At a minimum, make sure the outside of the building is surrounded by concrete. The further away large grassy areas are, the better off you’ll be.
Choosing Your Unit
Surprisingly, the unit you choose inside the building is really important.
When you pick your unit, select an interior location, that is away from the outside door.
A location right next to the exterior door is super convenient for moving things in & out of the building. However, it is also the first place the mice will go.
The exterior doors are opened all the time. They don’t always close securely, and people prop them open all the time. This is such an easy access point for mice.
Just take a look at the corners on either side of the door. You will probably see a black box. That is a rodent trap. The owner or manager knows to set traps at the point of entry. You don’t want to be right next to it.
Inspect The Door and Floor
Most storage units have a pulldown garage-style door. Close the door and make sure the rubber on the bottom of the door is flush against the concrete. The rubber can crack or get damaged. If your unit’s door does not seal completely, the mice (and insects) will walk right in.
And when you close it, make sure the little rope used to pull down the door is clear of the rubber seal. The only time I had a mouse inside my current unit was when the rope got under the rubber seal. It left just enough of a gap for a mouse to get inside.
Next, inspect the interior as best you can for gaps and cracks.
- Are the corners completely sealed?
- What about the wall between the unit next to you?
Only if you are satisfied that nothing is likely to get in should you go ahead and pay for that unit and move your stuff in.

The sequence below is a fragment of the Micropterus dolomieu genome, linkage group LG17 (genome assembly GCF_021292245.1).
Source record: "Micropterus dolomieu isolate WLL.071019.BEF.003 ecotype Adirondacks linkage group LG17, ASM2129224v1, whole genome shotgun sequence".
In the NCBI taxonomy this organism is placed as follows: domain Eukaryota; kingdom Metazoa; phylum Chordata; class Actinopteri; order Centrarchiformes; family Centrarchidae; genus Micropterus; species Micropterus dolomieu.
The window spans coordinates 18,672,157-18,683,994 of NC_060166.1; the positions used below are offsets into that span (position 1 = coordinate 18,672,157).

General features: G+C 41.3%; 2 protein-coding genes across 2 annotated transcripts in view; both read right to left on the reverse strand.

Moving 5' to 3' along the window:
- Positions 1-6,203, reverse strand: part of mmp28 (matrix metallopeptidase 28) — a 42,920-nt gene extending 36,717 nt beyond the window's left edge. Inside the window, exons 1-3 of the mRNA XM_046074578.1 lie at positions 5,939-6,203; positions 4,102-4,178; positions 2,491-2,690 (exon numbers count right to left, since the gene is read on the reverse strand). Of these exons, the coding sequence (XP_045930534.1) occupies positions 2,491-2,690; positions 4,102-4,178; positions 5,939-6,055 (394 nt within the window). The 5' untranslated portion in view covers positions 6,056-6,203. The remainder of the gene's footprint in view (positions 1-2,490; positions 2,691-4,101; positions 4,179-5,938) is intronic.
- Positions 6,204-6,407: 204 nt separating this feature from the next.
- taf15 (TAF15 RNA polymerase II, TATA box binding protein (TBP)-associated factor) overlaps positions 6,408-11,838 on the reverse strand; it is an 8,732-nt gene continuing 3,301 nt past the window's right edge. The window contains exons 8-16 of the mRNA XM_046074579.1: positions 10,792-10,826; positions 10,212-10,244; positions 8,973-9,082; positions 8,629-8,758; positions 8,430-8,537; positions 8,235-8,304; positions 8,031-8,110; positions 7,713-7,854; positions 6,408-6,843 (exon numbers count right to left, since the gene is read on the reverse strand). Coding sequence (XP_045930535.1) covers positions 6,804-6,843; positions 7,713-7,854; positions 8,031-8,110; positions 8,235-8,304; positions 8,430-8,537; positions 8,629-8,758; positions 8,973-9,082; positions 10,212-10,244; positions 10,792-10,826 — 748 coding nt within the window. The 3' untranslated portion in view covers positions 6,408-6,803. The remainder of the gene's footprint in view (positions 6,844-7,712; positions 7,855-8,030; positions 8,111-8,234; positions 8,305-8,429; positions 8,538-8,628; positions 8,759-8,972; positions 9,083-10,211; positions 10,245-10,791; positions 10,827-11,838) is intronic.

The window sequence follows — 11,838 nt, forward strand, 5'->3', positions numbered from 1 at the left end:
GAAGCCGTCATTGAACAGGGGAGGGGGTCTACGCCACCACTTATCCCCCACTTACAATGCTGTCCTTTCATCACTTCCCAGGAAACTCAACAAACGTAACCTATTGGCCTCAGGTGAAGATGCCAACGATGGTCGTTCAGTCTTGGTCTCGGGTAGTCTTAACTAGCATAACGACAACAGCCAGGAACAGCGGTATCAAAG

2. Protect Your Furniture For Long Term Storage
Covering all your furnishings in plastic wrap can help to provide the necessary protection against rodents. This is particularly important for upholstered furniture.
Most moving companies will do this for you. If not, you can buy rolls of plastic wrap on Amazon or other online retailers.
The brand I use is Stretch Wrap from Totalpack. One of these rollers will cover an oversized chair and ottoman or probably a loveseat. The handle makes it easy to wrap.
If you have a favorite couch or chair, I recommend adding extra moving blankets under the plastic. The same goes for mattresses. The blanket gives you an added layer of protection. No one wants to find mouse poop in their favorite chair or inside their mattress!
And whenever possible, don’t put soft items on the ground. These are prime targets. Raise them up on a table, or place them on top of plastic containers.
3. How to Keep Mice Out of Storage Boxes
Rodents and insects are amazingly good at getting into the smallest openings. For that reason, you should also take the additional precautions below to protect your items.
Packing Your Belongings Safely
Cardboard is the most common packing material, but it is not best to keep mice out. They can easily chew right through the cardboard. And it makes an excellent nesting material for them too.